Thailand admits using surveillance to spy on democracy activists

Less than a day after police denied using the Israeli-made Pegasus spyware to track Thai democracy activists a government minister admitted Thailand does use surveillance to monitor individuals.

Successive Thai governments have been accused by Human rights groups of using broad definitions of national security as a pretext to prosecute or suppress the activities of their main rivals.

And on Monday, a joint investigation by Thai human rights group iLaw, southeast Asian Internet watchdog Digital Reach, and Toronto-based Citizen Lab revealed the Thai government had used Pegasus spyware on about 30 government critics between October 2020 and November 2021.

The report makes it known that Pegasus spyware was found on the phones of leading Thai protest organizers, including Arnon Nampa, Benja Apan, and Panusaya Sithijirawattanakul, also known as Rung.

In parliament, late on Tuesday, Minister of Digital Economy and Society, Chaiwut Thanakamanusorn, confessed the kingdom did use surveillance software to track individuals in cases involving national security or drugs.

Chaiwut did not name the controversial Israeli spyware Pegasus but admitted he was aware of spyware being used to, “Listen into or access a mobile phone to view the screen, monitor conversations, and messages.”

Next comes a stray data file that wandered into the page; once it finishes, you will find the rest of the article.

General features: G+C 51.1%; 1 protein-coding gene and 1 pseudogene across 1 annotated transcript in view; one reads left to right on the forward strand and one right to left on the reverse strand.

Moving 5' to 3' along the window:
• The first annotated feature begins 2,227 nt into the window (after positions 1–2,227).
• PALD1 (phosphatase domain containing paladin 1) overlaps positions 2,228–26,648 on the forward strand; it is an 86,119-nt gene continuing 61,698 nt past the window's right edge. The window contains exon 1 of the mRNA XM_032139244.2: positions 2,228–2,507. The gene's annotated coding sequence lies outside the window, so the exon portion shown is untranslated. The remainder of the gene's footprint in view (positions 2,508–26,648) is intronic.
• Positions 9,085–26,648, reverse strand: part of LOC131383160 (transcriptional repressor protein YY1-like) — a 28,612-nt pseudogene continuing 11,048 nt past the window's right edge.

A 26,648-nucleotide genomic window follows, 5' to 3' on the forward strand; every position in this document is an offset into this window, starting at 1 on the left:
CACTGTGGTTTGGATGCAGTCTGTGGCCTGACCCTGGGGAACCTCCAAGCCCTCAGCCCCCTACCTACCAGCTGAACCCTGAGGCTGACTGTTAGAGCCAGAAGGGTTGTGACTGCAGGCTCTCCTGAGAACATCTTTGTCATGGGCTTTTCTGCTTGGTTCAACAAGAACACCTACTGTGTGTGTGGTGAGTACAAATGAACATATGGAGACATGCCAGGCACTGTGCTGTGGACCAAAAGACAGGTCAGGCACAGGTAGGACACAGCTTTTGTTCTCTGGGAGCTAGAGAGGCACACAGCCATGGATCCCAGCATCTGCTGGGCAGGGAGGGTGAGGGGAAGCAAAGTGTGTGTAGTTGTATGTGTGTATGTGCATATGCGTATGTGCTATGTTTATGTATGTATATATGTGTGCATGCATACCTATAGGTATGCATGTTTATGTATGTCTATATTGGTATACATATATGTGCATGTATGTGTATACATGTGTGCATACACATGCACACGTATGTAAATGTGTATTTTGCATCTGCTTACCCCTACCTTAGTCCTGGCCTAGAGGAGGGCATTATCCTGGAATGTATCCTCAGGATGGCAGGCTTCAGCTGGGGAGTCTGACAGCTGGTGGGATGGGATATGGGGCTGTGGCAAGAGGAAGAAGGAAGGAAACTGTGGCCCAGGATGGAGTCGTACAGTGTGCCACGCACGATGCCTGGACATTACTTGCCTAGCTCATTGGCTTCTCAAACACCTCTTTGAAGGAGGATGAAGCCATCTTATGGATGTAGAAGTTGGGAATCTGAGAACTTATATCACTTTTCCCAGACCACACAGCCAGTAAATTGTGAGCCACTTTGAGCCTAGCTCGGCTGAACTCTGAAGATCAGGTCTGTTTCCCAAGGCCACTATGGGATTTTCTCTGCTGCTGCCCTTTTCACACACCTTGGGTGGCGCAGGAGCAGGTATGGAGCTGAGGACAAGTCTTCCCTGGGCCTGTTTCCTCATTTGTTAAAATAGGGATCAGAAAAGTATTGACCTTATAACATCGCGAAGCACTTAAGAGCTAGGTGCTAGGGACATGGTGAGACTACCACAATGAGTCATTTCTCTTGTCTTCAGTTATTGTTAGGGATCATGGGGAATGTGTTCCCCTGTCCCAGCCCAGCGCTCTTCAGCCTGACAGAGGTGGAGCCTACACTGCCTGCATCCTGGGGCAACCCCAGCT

Astonishingly, the government minister acknowledged it would be unlawful to use such software but didn’t reveal which government agency does.

Thailand admits using surveillance to spy on democracy activists | News by Thaiger

“It is used on national security or drug matters. If you need to arrest a drug dealer you have to listen in to find where the drop would be.

“I understand that there was usage of this sort but it is very limited and only in special cases.”

In the past, the government has denied the accusation, as did the police.

A Thai police spokesperson yesterday said that while the police is bound by duty to prevent crimes and maintain peace and order and national security, always comply with the law and carry out all their work within the confines of what is legal, so they never used spyware to monitor protests, online activity, or funding sources.

No doubt this story will continue to run for a little while yet.


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Bob Scott

Bob Scott is an experienced writer and editor with a passion for travel. Born and raised in Newcastle, England, he spent more than 10 years in Asia. He worked as a sports writer in the north of England and London before relocating to Asia. Now he resides in Bangkok, Thailand, where he is the Editor-in-Chief for The Thaiger English News. With a vast amount of experience from living and writing abroad, Bob Scott is an expert on all things related to Asian culture and lifestyle.

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